• 2 When the doctrine of equitable apportionment is applied in the instant case, it clearly calls for computation of the surviving spouse's elective share of the entire estate before any deduction is made for payment or computation of Federal estate taxes. This is so for the reason that, as already noted, the elective share, whether one-third or one-half, will usually qualify under the Federal act as a marital deduction, and the size of the estate, for the purposes of Federal estate tax computation, will be reduced accordingly. As is true in the instant case, no Federal estate tax is imposed upon the surviving spouse's elective share, and the holders of the estate assets, subject to Federal estate taxes, will receive a benefit from the reduction of the size of the taxable estate because of the marital deduction allowable as to the elective share of Iliah. In those circumstances, equity requires that the elective share, which has generated no estate tax liability, should not be burdened by computation or payment of that tax. (Roe v. Farrell (1978), 69 Ill.2d 525, 372 N.E.2d 662. See also Farley v. United States (Ct. Cl. 1978), 581 F.2d 821; Annot., 67 A.L.R.3d 199 (1975).) Accordingly, we conclude that the surviving spouse's elective share, under section 2-8, is to be computed based upon the entire estate and not upon the estate remaining after payment or computation of Federal estate taxes. We observe, however, for guidance in other cases, that to the extent that an elective share does give rise to Federal estate tax liability, or to administrative expenses or inheritance taxes, it will also be required, under the doctrine of equitable apportionment, to bear its equitable share of those burdens. The doctrine of equitable apportionment should, and will be, applied in this case to relieve Iliah of any Federal estate tax burden since her elective share of the estate qualifies as a marital deduction.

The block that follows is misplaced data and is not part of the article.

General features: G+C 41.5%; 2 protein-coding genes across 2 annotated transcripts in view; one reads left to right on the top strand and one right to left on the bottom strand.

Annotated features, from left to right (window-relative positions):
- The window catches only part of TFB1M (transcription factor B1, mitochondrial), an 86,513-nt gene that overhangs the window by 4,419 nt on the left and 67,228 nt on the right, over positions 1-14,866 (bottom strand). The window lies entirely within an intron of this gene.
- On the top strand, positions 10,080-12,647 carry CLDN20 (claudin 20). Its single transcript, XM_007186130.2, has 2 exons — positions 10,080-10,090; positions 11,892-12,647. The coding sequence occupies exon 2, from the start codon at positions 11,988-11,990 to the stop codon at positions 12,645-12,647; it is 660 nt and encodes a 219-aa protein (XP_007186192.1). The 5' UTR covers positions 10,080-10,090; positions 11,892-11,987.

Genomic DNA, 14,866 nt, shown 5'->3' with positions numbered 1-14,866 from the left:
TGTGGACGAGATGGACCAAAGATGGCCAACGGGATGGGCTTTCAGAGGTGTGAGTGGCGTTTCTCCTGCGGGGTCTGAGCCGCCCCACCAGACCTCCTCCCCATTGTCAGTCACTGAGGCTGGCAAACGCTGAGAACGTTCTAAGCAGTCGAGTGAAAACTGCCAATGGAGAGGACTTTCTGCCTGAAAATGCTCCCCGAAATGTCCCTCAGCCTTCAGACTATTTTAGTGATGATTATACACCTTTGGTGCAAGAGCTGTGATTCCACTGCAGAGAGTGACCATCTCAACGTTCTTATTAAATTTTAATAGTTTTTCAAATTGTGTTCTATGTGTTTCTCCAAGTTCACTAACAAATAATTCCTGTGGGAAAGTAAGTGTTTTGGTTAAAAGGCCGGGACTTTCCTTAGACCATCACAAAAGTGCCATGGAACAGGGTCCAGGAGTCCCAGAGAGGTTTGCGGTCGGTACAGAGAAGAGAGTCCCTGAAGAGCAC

For the reasons stated, therefore, the judgment of the Circuit Court of Kankakee County is reversed and the cause is remanded for further proceedings in accordance with the views expressed in this opinion, and that Iliah's elective share shall be determined as one-third of the entire net estate without deduction for Federal estate taxes.